North Shore of Lake Superior

Up early and on the road by seven o’clock. We refueled in North Bay, then continued west on Highway 17, the Trans-Canada Highway. It was remarkably flat, with vast expanses of solid granite often stretching for miles on end. Now and then we caught a glimpse of Lake Ontario to our left, but by and large it was granite I remember most about that leg.

We reached Sault Ste Marie on the cusp of rush hour, so refueled and continued north without delay, now with Lake Superior to our left. Several miles up the road we came to the practically empty campground at Agawa Bay, our destination for the night. After checking in with the ranger I pulled into our lakefront site and killed the engine. Barley, who loves playing in our quarter acre pond at home, took one look at the lake with an expression that said, “Look at the size of that freaking pond!” and bolted for the water. It had been a warm day, so I shed my riding gear and ran after him, leaping into the crystal clear waters of the largest of the Great Lakes.

Barley exploring the Superior shore

Holy cow, that water was cold!

Barley hadn’t noticed, and happily paddled up and down the shoreline. At one point he saw something moving under the water in front of him. The prey drive kicked in and he lunged at it, coming up with his own paw! He gave me a dirty look, then moved up to the shore. It was pea gravel, not sand, and he happily rolled in it for several minutes. I gathered up some kindling, got a fire going, and carefully added the poorly seasoned wood I’d bought from the ranger. We had dinner, camp food and kibble, lit off the ThermaCell to keep the mosquitoes at bay, and snuggled by the fire watching the sun go down.

The landmark totems at Wawa, Ontario

Rest stop in one of the coves north of Agawa Bay

The next day we stopped at a couple of small rocky coves to the north, had breakfast in the town of Wawa, then continued to follow the shoreline along the north side of this greatest of lakes under constant threat of rain. We outran the weather, refueled in Marathon, then took a side trip to Quimet Canyon. It was there the rain caught us; it would not let go for the rest of the day. Cutting our canyon visit short, we were stopped by the Provincial Police, who instructed us to pull as far to the side of the road as possible. A very wide load was coming down the road.

It was the single blade of a windmill, a massive, gracefully curved thing of beauty that rested on a tandem set of fifty-three foot long flatbed trailers. You can’t grasp the scale of these wonders till you see one up close and personal!

We had intended to camp at Sleeping Giant Provincial Park near Thunder Bay, but by the time we returned to Highway 17 the rainfall increased to torrents, big, fat drops blown sideways by the wind so it worked its way under my helmet and down my collar, between the zipper teeth of Barley’s sidecar cover and soaking him and everything in the tub. Huge bolts of lightning chased us toward Thunder Bay and the open ground we were traversing offered no shelter whatsoever.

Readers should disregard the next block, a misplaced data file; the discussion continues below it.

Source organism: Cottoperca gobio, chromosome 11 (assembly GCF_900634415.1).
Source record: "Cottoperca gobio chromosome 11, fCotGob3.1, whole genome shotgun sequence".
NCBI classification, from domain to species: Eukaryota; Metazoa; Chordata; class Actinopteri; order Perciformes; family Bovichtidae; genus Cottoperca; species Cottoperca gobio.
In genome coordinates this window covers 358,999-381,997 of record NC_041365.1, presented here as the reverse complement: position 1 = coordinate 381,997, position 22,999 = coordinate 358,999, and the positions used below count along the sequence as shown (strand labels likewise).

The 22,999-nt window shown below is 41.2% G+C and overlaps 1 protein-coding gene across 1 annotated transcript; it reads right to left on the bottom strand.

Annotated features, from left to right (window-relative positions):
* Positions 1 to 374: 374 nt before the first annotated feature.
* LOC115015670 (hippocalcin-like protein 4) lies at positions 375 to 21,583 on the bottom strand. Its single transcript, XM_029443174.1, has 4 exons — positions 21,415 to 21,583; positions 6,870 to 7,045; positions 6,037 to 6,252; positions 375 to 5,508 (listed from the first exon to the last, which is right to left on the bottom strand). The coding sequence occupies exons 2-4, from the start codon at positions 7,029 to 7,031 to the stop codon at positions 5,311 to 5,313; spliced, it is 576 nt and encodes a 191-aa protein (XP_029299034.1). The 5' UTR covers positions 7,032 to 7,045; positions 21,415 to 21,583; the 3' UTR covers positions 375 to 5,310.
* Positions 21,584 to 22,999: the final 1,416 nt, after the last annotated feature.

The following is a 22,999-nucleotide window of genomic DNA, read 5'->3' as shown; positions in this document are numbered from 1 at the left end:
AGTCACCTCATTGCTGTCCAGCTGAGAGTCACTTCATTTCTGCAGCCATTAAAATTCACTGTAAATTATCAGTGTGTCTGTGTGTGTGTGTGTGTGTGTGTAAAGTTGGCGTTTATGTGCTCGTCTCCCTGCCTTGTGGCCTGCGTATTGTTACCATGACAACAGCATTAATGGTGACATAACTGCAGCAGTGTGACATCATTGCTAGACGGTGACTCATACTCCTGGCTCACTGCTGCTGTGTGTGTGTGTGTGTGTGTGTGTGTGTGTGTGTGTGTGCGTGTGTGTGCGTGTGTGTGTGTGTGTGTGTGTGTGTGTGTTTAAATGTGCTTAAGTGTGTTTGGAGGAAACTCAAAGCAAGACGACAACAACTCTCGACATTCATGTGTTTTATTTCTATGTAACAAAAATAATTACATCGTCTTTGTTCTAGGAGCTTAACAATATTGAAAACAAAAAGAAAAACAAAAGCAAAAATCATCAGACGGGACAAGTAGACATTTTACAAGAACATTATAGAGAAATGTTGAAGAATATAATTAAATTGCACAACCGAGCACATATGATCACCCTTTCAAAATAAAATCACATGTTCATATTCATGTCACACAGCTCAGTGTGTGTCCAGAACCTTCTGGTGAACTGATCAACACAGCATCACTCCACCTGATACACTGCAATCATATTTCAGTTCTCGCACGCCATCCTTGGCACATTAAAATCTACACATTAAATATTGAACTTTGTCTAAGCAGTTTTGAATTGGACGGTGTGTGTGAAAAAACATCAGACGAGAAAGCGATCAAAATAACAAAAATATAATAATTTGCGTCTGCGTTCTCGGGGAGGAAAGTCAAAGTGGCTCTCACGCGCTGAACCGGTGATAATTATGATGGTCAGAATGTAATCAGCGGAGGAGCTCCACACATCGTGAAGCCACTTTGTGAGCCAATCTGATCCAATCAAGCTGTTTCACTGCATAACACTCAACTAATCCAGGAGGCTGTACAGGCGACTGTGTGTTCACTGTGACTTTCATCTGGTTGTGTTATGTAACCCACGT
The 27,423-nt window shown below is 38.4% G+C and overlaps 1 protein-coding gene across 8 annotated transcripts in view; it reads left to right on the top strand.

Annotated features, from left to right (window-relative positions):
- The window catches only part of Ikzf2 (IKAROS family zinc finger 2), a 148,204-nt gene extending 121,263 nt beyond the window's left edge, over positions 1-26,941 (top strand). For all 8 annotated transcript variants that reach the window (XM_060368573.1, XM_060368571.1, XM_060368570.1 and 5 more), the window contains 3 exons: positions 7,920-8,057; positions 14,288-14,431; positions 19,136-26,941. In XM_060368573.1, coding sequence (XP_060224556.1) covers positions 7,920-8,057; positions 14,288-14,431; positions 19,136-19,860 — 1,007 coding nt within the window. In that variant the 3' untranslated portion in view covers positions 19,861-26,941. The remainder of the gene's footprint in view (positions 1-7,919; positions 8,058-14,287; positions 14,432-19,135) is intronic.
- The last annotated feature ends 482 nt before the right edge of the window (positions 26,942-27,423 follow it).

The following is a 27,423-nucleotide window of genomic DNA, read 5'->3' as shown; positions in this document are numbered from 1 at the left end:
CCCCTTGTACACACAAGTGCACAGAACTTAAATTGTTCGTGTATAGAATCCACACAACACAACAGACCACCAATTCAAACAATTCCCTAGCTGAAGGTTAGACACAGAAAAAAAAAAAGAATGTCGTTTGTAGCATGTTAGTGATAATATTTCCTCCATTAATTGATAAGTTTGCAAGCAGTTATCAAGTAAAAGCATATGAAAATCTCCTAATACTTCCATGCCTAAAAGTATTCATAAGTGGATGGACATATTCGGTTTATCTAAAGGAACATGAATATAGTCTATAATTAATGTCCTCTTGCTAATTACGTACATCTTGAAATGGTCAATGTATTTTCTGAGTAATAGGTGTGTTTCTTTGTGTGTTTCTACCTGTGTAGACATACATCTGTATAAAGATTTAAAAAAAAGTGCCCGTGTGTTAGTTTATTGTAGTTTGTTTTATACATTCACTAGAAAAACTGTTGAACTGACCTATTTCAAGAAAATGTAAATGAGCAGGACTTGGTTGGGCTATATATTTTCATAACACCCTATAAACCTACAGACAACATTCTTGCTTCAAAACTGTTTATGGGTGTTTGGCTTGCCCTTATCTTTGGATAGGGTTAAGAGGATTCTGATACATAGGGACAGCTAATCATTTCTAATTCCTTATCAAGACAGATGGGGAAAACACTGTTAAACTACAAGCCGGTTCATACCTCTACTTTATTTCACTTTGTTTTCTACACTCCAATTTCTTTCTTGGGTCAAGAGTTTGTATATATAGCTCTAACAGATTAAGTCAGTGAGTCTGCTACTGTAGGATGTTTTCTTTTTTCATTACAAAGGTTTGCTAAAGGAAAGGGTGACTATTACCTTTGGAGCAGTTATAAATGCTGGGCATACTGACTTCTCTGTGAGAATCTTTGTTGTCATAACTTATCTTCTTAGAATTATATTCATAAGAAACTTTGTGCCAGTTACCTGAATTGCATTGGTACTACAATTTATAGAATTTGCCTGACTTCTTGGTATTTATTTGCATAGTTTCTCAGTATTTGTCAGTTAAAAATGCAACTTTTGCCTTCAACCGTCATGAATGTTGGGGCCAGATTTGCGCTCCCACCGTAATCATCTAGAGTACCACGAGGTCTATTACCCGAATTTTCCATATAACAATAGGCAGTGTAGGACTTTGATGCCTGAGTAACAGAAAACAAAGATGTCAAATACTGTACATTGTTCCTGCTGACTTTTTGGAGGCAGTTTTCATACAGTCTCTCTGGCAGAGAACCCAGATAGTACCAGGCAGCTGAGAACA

We pressed on to Thunder Bay, pulling into a gas station to take shelter under its well-grounded canopy. I used the Web to find a dog-friendly hotel, making a reservation at the first one that had a vacancy. I keyed the address into Captain Bligh, then followed the instructions to the front door. Just my luck – no canopy! We unloaded in the rain so heavy the water in the street overflowed onto the sidewalk. The hotel staff watched passively from the dryness of the lobby; not one offered any help. I felt no pity when Barley shook all over their immaculate lobby, in fact, I took the bellboy’s cart into my room and used it as a drying rack.

Everything we owned was wet except for the laptop and camera gear that was in waterproof bags. I cranked the room temp up to ninety degrees but even so had to use the hotel’s blow dryer in the morning to finish a few odds and ends.

Eyeing the forecast suspiciously, I noticed that rain was likely to continue north of the border, but the storm was clearing to the south. Reluctantly, we abandoned plans to visit the Sleeping Giant on this trip. I fired up the Beemer and turned south, back to the US.

We crossed back into our homeland in Minnesota, welcomed by the most dour and downright rude government employee on the planet. Every question was an accusation, every look stern and disapproving. But you can’t let people like that ruin your day. We pressed on, stopping first at a gravel beach for Barley to play, then at Betty’s Pies for lunch, and finally at the Aerostich warehouse in Duluth.

Aerostich isn’t much to look at, but they make some of the best riding gear on the planet! They also have a great sense of humor, going so far as to put bogus products in their catalog, items with claims and prices so outrageous that no sane person can fail to see the gag. Yet people order them! One of the small items they offer are rigid plates sewn into stuffed caricatures of dead animals. The plates are used to keep a bike’s kickstand from sinking into soft asphalt or dirt, causing the bike to fall over. But Barley saw only that dead frogs and squirrels dotted the warehouse floor. Being a retriever, and a hunting dog to boot, he tracked down and retrieved every single animal in the building!

Barley “retrieving” a dead frog kickstand plate at Aerostich

The staff and customers found him delightful!